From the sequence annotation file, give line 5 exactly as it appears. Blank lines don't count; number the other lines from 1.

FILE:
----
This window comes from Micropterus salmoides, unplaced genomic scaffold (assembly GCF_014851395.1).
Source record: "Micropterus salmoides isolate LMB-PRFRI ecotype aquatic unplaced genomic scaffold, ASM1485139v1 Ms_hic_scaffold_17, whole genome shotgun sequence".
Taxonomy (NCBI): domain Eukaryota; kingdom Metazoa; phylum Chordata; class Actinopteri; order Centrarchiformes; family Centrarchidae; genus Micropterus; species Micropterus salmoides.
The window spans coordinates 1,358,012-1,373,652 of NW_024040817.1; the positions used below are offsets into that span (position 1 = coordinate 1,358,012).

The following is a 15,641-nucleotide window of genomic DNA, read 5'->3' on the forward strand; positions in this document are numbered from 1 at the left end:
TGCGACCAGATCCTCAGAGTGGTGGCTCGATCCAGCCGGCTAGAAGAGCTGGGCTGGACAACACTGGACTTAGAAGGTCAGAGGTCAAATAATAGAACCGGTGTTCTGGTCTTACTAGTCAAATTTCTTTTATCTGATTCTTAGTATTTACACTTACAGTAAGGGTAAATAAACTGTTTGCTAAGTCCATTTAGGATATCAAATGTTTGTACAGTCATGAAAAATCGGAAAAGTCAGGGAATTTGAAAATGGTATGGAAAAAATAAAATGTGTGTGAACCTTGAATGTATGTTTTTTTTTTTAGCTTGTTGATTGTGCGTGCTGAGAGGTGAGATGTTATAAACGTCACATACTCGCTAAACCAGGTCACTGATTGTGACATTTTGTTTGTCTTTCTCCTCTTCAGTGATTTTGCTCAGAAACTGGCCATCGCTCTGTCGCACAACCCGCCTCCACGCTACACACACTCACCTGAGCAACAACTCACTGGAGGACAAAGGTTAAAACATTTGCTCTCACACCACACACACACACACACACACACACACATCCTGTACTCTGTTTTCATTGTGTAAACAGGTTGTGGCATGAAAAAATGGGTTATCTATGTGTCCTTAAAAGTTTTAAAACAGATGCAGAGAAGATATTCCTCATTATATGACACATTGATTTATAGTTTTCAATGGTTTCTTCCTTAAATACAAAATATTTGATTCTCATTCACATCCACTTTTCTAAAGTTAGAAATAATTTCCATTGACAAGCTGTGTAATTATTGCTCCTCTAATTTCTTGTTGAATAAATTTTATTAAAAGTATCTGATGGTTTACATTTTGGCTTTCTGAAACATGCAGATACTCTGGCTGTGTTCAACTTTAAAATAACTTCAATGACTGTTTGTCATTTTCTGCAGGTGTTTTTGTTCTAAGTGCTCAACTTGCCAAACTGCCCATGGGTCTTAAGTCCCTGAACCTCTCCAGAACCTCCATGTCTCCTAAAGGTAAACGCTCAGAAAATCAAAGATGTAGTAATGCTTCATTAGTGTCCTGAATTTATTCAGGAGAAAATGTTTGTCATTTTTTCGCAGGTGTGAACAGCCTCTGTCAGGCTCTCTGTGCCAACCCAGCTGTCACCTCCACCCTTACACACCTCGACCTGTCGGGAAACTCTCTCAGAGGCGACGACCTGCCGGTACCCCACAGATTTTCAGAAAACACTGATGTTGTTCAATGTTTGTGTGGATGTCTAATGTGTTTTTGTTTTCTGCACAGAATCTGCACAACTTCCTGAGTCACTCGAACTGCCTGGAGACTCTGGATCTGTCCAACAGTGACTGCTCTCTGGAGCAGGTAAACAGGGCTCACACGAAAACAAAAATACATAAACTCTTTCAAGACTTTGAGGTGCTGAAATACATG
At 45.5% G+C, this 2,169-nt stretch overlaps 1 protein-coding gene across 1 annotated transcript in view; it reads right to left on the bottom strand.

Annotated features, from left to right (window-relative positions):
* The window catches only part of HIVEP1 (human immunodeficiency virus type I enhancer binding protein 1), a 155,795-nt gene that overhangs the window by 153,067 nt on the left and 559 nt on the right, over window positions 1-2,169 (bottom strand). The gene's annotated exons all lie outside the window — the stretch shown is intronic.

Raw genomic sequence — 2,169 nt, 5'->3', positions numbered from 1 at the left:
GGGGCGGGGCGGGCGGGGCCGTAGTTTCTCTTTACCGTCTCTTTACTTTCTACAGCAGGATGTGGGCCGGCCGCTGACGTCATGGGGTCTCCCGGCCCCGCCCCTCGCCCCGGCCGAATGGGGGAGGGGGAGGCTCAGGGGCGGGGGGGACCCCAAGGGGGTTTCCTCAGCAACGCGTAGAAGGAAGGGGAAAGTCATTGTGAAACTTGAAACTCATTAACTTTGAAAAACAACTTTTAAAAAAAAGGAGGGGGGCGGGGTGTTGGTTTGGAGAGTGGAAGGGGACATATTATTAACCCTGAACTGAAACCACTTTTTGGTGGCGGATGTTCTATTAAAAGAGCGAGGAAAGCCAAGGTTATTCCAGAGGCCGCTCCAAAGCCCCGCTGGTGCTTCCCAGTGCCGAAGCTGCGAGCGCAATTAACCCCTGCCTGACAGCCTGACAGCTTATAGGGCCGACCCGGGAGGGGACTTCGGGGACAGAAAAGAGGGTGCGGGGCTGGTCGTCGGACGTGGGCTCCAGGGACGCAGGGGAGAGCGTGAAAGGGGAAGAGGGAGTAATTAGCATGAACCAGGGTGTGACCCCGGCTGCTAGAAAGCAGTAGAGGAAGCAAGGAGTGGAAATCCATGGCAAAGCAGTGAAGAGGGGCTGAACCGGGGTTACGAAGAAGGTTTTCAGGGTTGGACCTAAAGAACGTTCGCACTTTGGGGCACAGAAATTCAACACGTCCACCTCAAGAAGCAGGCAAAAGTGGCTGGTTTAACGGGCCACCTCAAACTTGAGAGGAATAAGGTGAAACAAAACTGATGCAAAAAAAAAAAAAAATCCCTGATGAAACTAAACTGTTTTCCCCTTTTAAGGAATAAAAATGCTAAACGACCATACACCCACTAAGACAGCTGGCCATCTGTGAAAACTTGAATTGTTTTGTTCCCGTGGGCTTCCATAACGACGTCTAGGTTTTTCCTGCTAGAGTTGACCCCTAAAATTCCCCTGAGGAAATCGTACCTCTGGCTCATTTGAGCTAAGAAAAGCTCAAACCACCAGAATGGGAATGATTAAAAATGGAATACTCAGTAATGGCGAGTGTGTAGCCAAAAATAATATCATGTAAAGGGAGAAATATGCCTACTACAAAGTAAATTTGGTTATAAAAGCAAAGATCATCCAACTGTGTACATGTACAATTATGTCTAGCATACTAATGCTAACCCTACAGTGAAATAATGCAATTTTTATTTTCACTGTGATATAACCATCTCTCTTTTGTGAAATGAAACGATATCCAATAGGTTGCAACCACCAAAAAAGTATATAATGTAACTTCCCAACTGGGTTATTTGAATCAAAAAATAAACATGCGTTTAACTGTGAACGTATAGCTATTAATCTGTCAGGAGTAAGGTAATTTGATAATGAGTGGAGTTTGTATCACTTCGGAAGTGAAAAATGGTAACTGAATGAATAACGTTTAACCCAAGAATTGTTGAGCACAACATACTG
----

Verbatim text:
The following is a 15,641-nucleotide window of genomic DNA, read 5'->3' on the forward strand; positions in this document are numbered from 1 at the left end: